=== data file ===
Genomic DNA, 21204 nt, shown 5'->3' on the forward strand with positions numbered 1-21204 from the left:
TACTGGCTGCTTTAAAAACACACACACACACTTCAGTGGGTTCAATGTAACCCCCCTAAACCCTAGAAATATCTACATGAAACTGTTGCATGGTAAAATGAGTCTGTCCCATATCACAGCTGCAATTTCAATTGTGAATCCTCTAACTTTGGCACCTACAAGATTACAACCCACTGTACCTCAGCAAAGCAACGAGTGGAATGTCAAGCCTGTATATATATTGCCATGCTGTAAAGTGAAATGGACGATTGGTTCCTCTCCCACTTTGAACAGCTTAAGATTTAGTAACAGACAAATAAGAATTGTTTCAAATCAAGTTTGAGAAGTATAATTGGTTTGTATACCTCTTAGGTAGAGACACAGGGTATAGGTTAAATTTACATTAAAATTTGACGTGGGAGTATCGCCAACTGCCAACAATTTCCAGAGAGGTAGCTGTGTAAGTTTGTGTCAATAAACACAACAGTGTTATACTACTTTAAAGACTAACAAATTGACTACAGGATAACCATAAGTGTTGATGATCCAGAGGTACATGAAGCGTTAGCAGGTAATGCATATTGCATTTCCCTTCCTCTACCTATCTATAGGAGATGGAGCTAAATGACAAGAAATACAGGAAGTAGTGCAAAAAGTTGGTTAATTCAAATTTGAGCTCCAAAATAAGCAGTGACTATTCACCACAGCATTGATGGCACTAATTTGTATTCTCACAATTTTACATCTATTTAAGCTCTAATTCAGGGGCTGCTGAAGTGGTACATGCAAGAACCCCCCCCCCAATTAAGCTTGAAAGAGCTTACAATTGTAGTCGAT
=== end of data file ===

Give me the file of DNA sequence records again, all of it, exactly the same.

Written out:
Genomic DNA, 21204 nt, shown 5'->3' on the forward strand with positions numbered 1-21204 from the left:
TACTGGCTGCTTTAAAAACACACACACACACTTCAGTGGGTTCAATGTAACCCCCCTAAACCCTAGAAATATCTACATGAAACTGTTGCATGGTAAAATGAGTCTGTCCCATATCACAGCTGCAATTTCAATTGTGAATCCTCTAACTTTGGCACCTACAAGATTACAACCCACTGTACCTCAGCAAAGCAACGAGTGGAATGTCAAGCCTGTATATATATTGCCATGCTGTAAAGTGAAATGGACGATTGGTTCCTCTCCCACTTTGAACAGCTTAAGATTTAGTAACAGACAAATAAGAATTGTTTCAAATCAAGTTTGAGAAGTATAATTGGTTTGTATACCTCTTAGGTAGAGACACAGGGTATAGGTTAAATTTACATTAAAATTTGACGTGGGAGTATCGCCAACTGCCAACAATTTCCAGAGAGGTAGCTGTGTAAGTTTGTGTCAATAAACACAACAGTGTTATACTACTTTAAAGACTAACAAATTGACTACAGGATAACCATAAGTGTTGATGATCCAGAGGTACATGAAGCGTTAGCAGGTAATGCATATTGCATTTCCCTTCCTCTACCTATCTATAGGAGATGGAGCTAAATGACAAGAAATACAGGAAGTAGTGCAAAAAGTTGGTTAATTCAAATTTGAGCTCCAAAATAAGCAGTGACTATTCACCACAGCATTGATGGCACTAATTTGTATTCTCACAATTTTACATCTATTTAAGCTCTAATTCAGGGGCTGCTGAAGTGGTACATGCAAGAACCCCCCCCCCAATTAAGCTTGAAAGAGCTTACAATTGTAGTCGAT